Sunday, December 29, 2013

Detail #72: A diachronic origin for present participles

In some language with a moderate case system, whatever case can be used for complements goes on the infinite to form an adverbial/complemental participle. Over time, the participle is reanalyzed and can be used as a full adjectival participle, both in attributal, complemental and adverbial ways.

An overview of this process, with a Slavic influence, would posit that instrumentals are used on some complements. This is especially useful, as it lends itself to two developments:
1) "by [infinitive]", i.e. marking the infinitive to show the manner in which something was carried out.
2) "as (implicitly: doing) [infinitive]", i.e. marking the infinitive to show that the infinitive is a complement telling us something about the subject (or possibly object).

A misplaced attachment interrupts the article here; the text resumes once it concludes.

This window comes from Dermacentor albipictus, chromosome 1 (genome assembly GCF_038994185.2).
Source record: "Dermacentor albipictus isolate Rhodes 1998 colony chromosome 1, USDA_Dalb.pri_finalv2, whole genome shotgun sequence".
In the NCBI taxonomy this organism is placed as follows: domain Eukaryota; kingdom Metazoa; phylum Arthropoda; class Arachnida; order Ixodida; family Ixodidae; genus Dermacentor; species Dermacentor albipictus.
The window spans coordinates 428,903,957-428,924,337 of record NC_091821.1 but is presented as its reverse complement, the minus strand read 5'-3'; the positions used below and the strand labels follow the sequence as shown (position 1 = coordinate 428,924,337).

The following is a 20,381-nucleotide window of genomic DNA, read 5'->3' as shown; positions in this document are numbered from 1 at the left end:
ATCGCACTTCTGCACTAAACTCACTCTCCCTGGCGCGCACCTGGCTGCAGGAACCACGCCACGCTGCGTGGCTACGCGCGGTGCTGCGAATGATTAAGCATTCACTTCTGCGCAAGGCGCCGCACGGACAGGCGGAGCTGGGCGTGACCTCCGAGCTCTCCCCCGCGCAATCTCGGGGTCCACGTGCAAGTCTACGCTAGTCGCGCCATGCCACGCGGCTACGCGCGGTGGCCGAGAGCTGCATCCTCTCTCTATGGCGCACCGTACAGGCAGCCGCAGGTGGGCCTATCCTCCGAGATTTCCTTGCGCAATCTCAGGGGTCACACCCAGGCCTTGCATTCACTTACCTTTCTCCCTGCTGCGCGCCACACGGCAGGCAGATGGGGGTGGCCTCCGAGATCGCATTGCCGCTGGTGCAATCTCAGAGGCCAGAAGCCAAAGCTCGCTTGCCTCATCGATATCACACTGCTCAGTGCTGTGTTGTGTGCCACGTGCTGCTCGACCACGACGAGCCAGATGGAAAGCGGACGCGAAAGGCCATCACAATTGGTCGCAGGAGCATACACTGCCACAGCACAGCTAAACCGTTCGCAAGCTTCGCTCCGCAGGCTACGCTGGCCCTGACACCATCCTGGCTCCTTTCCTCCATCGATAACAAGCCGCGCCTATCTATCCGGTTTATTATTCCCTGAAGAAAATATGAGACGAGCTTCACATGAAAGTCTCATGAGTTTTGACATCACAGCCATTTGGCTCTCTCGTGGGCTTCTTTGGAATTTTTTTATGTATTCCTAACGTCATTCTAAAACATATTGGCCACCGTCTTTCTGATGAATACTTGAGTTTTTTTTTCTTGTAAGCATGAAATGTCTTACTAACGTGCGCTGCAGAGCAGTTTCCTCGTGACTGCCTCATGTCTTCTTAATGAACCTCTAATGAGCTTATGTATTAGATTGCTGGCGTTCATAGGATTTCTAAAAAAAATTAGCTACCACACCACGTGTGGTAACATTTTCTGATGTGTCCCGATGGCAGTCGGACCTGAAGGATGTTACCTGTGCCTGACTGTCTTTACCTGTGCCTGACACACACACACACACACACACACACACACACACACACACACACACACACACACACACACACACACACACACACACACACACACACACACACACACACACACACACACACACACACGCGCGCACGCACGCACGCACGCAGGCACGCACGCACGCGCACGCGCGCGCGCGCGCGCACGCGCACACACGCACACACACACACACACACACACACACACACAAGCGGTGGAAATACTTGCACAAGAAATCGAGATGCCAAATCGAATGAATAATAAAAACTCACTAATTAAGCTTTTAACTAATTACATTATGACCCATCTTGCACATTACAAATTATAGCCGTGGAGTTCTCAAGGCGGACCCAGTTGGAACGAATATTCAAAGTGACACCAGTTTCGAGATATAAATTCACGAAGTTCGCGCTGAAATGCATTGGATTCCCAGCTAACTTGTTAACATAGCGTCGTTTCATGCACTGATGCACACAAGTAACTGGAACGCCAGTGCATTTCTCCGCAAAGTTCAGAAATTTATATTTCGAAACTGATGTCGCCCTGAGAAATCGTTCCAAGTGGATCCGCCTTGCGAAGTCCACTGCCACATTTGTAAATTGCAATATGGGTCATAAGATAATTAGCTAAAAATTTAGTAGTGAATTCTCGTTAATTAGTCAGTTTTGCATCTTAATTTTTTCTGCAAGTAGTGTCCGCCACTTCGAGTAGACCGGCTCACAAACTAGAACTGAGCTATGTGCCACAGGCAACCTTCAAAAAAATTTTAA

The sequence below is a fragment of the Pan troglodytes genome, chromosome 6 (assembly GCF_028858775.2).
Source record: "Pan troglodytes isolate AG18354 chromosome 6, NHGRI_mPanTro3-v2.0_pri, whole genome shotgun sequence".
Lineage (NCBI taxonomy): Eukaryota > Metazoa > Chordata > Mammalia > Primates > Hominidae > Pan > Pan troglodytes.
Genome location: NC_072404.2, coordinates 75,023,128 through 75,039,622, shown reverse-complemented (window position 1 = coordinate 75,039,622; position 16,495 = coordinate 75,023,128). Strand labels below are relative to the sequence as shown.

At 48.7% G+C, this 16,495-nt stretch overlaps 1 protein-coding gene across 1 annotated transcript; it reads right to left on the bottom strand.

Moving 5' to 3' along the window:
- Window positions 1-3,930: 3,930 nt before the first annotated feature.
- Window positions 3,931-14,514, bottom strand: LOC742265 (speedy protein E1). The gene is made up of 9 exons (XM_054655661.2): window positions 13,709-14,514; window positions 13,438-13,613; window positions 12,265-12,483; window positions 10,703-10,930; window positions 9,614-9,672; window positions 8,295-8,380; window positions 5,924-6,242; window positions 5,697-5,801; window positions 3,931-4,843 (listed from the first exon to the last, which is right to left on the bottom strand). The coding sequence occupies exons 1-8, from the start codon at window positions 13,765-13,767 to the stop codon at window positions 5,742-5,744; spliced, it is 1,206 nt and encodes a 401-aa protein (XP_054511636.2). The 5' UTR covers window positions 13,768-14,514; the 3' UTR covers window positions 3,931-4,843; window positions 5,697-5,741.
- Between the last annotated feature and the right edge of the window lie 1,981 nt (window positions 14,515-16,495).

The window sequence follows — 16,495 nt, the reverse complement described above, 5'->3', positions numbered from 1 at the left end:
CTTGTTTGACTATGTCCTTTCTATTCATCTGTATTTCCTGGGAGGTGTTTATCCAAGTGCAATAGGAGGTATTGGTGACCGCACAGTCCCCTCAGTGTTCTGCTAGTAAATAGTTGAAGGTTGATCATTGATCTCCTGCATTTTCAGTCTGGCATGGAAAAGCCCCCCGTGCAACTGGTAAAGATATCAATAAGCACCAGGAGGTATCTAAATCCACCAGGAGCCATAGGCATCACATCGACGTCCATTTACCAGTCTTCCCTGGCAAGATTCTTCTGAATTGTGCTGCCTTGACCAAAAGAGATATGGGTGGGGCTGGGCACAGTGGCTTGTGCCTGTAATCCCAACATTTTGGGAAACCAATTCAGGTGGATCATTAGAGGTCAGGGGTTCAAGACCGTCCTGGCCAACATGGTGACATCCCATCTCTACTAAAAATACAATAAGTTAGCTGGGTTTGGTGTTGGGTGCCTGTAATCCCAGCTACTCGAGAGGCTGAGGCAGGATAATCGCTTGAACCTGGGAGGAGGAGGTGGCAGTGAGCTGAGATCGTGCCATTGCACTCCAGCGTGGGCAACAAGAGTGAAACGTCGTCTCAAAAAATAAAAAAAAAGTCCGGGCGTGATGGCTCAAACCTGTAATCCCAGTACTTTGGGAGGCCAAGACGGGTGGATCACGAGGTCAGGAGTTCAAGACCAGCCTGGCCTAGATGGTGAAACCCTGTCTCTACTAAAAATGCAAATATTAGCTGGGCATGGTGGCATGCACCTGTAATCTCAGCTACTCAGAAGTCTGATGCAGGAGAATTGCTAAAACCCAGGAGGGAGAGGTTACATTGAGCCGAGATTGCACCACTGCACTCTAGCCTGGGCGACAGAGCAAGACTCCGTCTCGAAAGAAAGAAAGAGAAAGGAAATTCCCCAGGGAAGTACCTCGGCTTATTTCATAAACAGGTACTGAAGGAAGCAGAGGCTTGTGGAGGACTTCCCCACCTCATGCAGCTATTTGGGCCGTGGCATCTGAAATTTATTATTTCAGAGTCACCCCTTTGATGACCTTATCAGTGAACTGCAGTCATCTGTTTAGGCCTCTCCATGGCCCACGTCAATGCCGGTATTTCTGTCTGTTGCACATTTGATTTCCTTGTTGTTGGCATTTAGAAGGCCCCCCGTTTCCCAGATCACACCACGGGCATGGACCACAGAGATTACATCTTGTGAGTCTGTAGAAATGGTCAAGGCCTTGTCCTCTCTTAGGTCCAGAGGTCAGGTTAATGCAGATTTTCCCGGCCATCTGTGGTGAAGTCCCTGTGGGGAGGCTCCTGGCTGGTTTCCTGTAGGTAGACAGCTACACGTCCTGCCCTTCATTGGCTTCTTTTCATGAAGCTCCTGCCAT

The second option easily could include elliptical uses of subclauses (X who is verb-instr. -> X verb-instr) and soon, the participles may be very much like classical participles for those.

I am thinking of doing something similar for that case system with regard to how participles came about. In that, the case markers that form present participles will be closely related to the complements and the instrumental-comitative.

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